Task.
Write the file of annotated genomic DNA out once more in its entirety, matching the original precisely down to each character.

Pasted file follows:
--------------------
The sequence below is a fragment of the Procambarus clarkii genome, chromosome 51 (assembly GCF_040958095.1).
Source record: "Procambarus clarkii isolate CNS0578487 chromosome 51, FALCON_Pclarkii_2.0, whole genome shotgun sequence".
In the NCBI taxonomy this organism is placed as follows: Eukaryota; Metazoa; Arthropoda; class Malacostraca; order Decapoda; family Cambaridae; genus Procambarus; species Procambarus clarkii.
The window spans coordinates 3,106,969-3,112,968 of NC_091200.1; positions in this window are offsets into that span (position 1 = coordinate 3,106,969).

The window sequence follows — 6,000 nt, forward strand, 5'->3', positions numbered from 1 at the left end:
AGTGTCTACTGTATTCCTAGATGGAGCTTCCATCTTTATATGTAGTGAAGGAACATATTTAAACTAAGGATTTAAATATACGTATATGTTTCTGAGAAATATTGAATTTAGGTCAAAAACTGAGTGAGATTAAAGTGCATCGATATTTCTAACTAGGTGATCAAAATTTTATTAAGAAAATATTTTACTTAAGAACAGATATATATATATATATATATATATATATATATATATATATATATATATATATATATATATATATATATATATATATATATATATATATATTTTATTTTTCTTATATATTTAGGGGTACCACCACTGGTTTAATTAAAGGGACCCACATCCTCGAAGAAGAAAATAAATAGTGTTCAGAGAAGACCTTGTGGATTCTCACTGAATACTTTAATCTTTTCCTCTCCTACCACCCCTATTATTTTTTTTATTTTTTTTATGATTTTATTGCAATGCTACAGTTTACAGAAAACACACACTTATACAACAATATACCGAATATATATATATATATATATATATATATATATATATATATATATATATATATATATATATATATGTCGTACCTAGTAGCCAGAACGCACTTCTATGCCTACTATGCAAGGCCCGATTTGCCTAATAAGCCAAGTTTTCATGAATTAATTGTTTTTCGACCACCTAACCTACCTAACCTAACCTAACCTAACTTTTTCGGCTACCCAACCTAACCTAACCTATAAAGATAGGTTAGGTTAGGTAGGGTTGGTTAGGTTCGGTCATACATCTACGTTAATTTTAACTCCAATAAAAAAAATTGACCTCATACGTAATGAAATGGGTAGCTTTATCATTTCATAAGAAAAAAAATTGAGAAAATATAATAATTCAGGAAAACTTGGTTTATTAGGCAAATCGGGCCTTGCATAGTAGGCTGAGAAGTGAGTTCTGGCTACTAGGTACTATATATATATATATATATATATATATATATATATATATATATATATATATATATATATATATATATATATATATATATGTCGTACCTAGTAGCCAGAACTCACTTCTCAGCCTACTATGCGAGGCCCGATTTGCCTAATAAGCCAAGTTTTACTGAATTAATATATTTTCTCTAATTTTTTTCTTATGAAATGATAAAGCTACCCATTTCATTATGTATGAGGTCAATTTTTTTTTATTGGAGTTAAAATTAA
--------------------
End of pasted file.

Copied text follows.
The sequence below is a fragment of the Procambarus clarkii genome, chromosome 51 (assembly GCF_040958095.1).
Source record: "Procambarus clarkii isolate CNS0578487 chromosome 51, FALCON_Pclarkii_2.0, whole genome shotgun sequence".
In the NCBI taxonomy this organism is placed as follows: Eukaryota; Metazoa; Arthropoda; class Malacostraca; order Decapoda; family Cambaridae; genus Procambarus; species Procambarus clarkii.
The window spans coordinates 3,106,969-3,112,968 of NC_091200.1; positions in this window are offsets into that span (position 1 = coordinate 3,106,969).

The window sequence follows — 6,000 nt, forward strand, 5'->3', positions numbered from 1 at the left end:
AGTGTCTACTGTATTCCTAGATGGAGCTTCCATCTTTATATGTAGTGAAGGAACATATTTAAACTAAGGATTTAAATATACGTATATGTTTCTGAGAAATATTGAATTTAGGTCAAAAACTGAGTGAGATTAAAGTGCATCGATATTTCTAACTAGGTGATCAAAATTTTATTAAGAAAATATTTTACTTAAGAACAGATATATATATATATATATATATATATATATATATATATATATATATATATATATATATATATATATATATATATATATATATATATATATTTTATTTTTCTTATATATTTAGGGGTACCACCACTGGTTTAATTAAAGGGACCCACATCCTCGAAGAAGAAAATAAATAGTGTTCAGAGAAGACCTTGTGGATTCTCACTGAATACTTTAATCTTTTCCTCTCCTACCACCCCTATTATTTTTTTTATTTTTTTTATGATTTTATTGCAATGCTACAGTTTACAGAAAACACACACTTATACAACAATATACCGAATATATATATATATATATATATATATATATATATATATATATATATATATATATATATATATATGTCGTACCTAGTAGCCAGAACGCACTTCTATGCCTACTATGCAAGGCCCGATTTGCCTAATAAGCCAAGTTTTCATGAATTAATTGTTTTTCGACCACCTAACCTACCTAACCTAACCTAACCTAACTTTTTCGGCTACCCAACCTAACCTAACCTATAAAGATAGGTTAGGTTAGGTAGGGTTGGTTAGGTTCGGTCATACATCTACGTTAATTTTAACTCCAATAAAAAAAATTGACCTCATACGTAATGAAATGGGTAGCTTTATCATTTCATAAGAAAAAAAATTGAGAAAATATAATAATTCAGGAAAACTTGGTTTATTAGGCAAATCGGGCCTTGCATAGTAGGCTGAGAAGTGAGTTCTGGCTACTAGGTACTATATATATATATATATATATATATATATATATATATATATATATATATATATATATATATATATATATATATATATATGTCGTACCTAGTAGCCAGAACTCACTTCTCAGCCTACTATGCGAGGCCCGATTTGCCTAATAAGCCAAGTTTTACTGAATTAATATATTTTCTCTAATTTTTTTCTTATGAAATGATAAAGCTACCCATTTCATTATGTATGAGGTCAATTTTTTTTTATTGGAGTTAAAATTAA